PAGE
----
Repo market: Coincidence or what?
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Foreign Exchange

Repo market: Coincidence or what?

I’ve recently had my anorak on and I’ve been looking at the euro repo market. And it strikes me as a bit of a coincidence that none of Lehman Brothers, Bear Stearns, Northern Rock and HBOS was a member of Eurex Repo.

Why is this relevant?

Well, it has become clear over the past year that access to central bank liquidity is absolutely vital. All four of these institutions have found out to their cost that they could not rely on their counterparties for funding, even if it was in return for collateral of some sort of other. A recent study by BearingPoint (An analysis of the secured money market in the Eurozone – 4th Extended Edition) states that the repo market has not operated over the past year the way many had expected, even though the central banks have pumped in liquidity. 


“Before the sub-prime crises, market experts anticipated that during a shortage of liquidity, trading volume would shift from the unsecured to the secured money market instruments such as repo. However, our interviewees confirmed that market liquidity in the repo market did not increase,” writes BearingPoint.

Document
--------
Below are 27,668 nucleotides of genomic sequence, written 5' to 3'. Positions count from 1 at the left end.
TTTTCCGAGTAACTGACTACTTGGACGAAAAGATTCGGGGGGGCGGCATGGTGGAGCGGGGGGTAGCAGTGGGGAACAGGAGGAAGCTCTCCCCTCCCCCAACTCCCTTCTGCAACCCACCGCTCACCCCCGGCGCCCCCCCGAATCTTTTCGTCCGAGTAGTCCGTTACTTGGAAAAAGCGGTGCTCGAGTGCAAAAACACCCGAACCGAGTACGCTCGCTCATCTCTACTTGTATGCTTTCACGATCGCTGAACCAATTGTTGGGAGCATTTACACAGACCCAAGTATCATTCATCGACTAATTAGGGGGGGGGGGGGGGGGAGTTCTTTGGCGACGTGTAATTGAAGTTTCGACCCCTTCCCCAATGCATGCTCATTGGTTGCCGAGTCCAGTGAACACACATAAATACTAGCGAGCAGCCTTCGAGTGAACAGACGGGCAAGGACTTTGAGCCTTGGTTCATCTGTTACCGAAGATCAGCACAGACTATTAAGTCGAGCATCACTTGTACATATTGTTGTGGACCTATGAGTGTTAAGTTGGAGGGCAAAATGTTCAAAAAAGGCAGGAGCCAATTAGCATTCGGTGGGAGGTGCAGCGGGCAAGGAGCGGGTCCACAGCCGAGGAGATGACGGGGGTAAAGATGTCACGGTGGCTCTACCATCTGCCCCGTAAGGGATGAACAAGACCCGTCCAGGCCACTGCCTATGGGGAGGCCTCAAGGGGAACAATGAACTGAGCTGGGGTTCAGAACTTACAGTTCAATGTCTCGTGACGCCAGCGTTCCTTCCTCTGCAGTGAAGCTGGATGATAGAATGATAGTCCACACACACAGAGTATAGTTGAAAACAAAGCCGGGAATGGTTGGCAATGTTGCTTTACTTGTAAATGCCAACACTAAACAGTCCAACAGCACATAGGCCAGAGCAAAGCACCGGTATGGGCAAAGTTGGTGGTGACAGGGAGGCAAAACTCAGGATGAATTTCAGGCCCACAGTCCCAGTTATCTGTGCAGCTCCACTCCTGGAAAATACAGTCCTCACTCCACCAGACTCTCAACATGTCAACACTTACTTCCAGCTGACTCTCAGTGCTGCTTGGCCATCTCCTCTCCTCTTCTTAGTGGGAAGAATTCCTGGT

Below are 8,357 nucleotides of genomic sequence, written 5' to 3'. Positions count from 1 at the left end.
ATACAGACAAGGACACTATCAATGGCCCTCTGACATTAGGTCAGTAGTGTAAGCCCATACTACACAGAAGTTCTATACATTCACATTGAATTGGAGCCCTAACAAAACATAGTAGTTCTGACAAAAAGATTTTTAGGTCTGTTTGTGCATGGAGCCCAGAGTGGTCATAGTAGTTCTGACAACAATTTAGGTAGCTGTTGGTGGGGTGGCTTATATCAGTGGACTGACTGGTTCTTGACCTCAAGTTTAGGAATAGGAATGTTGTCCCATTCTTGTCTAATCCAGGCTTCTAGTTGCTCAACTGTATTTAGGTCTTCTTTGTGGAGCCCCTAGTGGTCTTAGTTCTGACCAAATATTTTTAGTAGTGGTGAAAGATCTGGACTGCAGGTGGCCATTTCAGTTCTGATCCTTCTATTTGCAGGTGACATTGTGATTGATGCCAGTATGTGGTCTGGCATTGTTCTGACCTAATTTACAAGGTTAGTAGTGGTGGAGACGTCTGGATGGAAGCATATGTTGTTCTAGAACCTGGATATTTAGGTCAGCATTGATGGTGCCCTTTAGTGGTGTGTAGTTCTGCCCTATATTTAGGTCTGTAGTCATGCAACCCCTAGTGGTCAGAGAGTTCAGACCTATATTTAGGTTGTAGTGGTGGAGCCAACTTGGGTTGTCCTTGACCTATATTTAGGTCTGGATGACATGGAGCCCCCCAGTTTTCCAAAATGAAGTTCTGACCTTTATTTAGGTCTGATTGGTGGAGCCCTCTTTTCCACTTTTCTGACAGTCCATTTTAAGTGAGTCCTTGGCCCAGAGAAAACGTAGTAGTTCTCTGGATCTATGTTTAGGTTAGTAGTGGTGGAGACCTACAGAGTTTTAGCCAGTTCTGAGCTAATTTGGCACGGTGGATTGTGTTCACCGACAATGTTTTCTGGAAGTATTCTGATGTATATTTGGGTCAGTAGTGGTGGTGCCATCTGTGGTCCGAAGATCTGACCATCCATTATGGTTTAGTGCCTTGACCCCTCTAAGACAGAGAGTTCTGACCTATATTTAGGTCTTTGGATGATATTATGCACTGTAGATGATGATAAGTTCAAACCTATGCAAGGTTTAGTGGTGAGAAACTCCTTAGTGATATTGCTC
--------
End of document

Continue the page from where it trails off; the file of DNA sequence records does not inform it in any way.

The exception has been Eurex Repo’s GC Pooling segment, which trades a basket of ECB-eligible collateral. As BearingPoint says: “The ECB open market operation was one of the most important sources of liquidity at the beginning of the crisis, especially for institutions which were cash-short.” It still is.

The ECB’s tender auction is not operated directly through Euro GC Pooling, but it does make it easier to access this important source of liquidity. Of course, it could be argued that HBOS and Northern Rock needed sterling, while Bear Stearns and Lehman needed dollars. But their inability to have adapted to the new funding and liquidity paradigm looks like poor business management.

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